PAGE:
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Financial Q & A

Created date

February 27th, 2009

With the economy making headlines every day, it is becoming a common topic of conversation around water coolers and dinner tables. All the financial chatter has made many people realize they have more questions than answers when it comes to money and retirement.

To shed some much-needed light on the matter, we asked dozens of financial advisors to share the questions most commonly asked by older adults. Here s what they had to say:

Will I be able to retire and how much money will I need?

Virginia-based financial planner Frank Boucher says the good news is that you can retire, if you are realistic in your planning. Boucher says people often make the mistake of underestimating how much money they will need during retirement.

"Often new retirees want to travel a lot or incur other expenses that they just didn t have time to do when they were working," Boucher says. He advises working with a trusted financial planner to determine how much money you ll really need to achieve your retirement goals.

How should I choose a financial advisor?

First and foremost, your financial advisor should be someone you trust with your retirement savings. That said, it s important to know how your advisor is paid. Samuel Scott, a planner with Sunrise Advisors in Kansas, says there are three types of financial planners: fee-only, fee-based, and commission-based.

Scott says fee- and commission-based planners are compensated in part by the investment products they sell. "This can often lead to a conflict of interest with their client," he says. Scott recommends choosing a fee-only advisor, who is paid simply for offering objective investment advice.

What is "risk-adjusted asset allocation"?

Recent turmoil on Wall Street sent many people s 401(k) plans into a nosedive, causing many to wonder whether they should invest any money in stocks. The short answer, according to most financial advisors, is yes. "Risk-adjusted asset allocation" simply means investing a percentage of your money in stocks (as opposed to less volatile investments like bonds) based on your personal tolerance for risk.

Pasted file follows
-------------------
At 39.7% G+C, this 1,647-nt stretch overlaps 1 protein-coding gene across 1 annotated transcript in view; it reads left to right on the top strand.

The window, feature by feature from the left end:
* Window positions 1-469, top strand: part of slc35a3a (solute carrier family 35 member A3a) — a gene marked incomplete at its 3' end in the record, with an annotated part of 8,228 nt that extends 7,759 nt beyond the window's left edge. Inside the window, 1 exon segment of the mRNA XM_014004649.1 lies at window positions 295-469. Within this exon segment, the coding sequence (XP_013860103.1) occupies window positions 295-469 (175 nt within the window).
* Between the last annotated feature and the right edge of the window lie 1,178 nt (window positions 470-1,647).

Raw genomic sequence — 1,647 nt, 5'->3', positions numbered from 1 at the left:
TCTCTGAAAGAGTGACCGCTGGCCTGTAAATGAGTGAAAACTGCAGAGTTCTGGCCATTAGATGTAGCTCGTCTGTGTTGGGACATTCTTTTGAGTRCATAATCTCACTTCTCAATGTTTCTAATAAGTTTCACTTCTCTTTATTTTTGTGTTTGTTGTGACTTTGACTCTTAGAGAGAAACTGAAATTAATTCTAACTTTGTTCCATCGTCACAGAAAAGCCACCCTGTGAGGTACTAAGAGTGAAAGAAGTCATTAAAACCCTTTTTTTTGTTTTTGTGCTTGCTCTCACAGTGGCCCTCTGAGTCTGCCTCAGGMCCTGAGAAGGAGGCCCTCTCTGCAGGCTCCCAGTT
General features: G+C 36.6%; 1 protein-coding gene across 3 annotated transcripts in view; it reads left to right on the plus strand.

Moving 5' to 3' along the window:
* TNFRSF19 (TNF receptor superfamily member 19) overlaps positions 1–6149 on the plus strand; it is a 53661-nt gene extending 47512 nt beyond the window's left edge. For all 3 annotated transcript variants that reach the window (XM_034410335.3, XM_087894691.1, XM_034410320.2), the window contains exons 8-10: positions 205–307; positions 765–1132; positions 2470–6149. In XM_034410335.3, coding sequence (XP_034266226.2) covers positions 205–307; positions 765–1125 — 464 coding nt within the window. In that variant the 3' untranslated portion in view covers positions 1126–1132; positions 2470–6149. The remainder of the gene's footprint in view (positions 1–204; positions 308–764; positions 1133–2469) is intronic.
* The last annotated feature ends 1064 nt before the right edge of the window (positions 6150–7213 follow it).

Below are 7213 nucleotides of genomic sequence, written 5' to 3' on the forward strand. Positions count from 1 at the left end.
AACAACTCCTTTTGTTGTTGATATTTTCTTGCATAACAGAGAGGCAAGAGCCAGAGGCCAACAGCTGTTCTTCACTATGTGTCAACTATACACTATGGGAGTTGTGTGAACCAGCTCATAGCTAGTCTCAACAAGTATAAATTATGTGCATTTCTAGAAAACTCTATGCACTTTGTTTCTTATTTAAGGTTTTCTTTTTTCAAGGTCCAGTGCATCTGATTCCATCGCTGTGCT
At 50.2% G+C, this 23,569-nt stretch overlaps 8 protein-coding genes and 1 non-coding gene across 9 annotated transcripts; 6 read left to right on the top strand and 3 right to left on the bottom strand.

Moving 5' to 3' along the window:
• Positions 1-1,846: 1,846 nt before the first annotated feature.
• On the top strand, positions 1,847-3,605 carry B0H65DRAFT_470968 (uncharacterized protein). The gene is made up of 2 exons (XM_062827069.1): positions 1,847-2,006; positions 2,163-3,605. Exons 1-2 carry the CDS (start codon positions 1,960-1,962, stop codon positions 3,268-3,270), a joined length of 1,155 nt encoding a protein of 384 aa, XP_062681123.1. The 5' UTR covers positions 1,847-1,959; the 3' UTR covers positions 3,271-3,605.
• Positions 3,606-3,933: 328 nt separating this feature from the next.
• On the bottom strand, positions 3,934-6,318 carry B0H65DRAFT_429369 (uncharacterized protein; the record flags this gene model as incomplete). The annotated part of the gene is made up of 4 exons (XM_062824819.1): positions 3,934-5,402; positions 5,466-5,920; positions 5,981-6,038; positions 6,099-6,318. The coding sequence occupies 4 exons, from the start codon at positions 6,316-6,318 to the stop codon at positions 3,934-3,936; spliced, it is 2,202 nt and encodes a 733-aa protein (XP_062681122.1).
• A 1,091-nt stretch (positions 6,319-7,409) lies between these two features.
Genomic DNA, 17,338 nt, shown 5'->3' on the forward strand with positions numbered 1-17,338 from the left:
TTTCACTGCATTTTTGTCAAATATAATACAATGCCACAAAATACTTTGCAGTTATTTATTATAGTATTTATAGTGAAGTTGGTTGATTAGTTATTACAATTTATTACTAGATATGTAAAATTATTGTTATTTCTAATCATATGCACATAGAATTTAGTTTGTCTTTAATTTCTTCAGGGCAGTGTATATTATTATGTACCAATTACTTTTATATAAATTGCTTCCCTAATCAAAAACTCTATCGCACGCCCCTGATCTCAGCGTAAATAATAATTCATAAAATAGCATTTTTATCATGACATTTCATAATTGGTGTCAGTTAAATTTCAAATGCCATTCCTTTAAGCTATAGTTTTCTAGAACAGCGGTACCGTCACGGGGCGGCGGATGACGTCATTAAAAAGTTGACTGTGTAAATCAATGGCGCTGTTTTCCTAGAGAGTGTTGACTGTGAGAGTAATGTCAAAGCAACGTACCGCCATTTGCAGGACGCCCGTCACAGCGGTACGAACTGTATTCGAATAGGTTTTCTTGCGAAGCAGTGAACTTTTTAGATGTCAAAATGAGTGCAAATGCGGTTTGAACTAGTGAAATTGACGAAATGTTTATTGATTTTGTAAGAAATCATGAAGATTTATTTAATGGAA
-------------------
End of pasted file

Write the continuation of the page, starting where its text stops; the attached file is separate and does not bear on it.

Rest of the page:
"Unfortunately, all of us tend to believe that our tolerance for risk is high when markets are acting rationally," says Norris Edmonson, a financial advisor in Georgia. Stocks can yield high returns, but they can also lose value quickly as we have seen in recent months.

That doesn t mean you should yank all of your money out of equity investments, but it does mean you should carefully consider how much risk you can handle based on your age, lifestyle, and financial goals.

Should I buy annuities?

Annuities are commonly sold by insurance companies. Customers invest money with the insurance company (either in a lump sum or through monthly payments) and then receive investment income at a later date based on varying contract terms. Annuities can be difficult to understand and have a bad reputation with some financial advisors.

Tom Adams, a CPA with Mentor Capital Management Inc., in Illinois, says annuities are "oversold" because many of the agents selling them earn substantial commissions. He says annuities can be beneficial to retirees but cautions people to work with a fee-only advisor and to check the fine print for hidden costs, high annual expense ratios, and costly "surrender charges."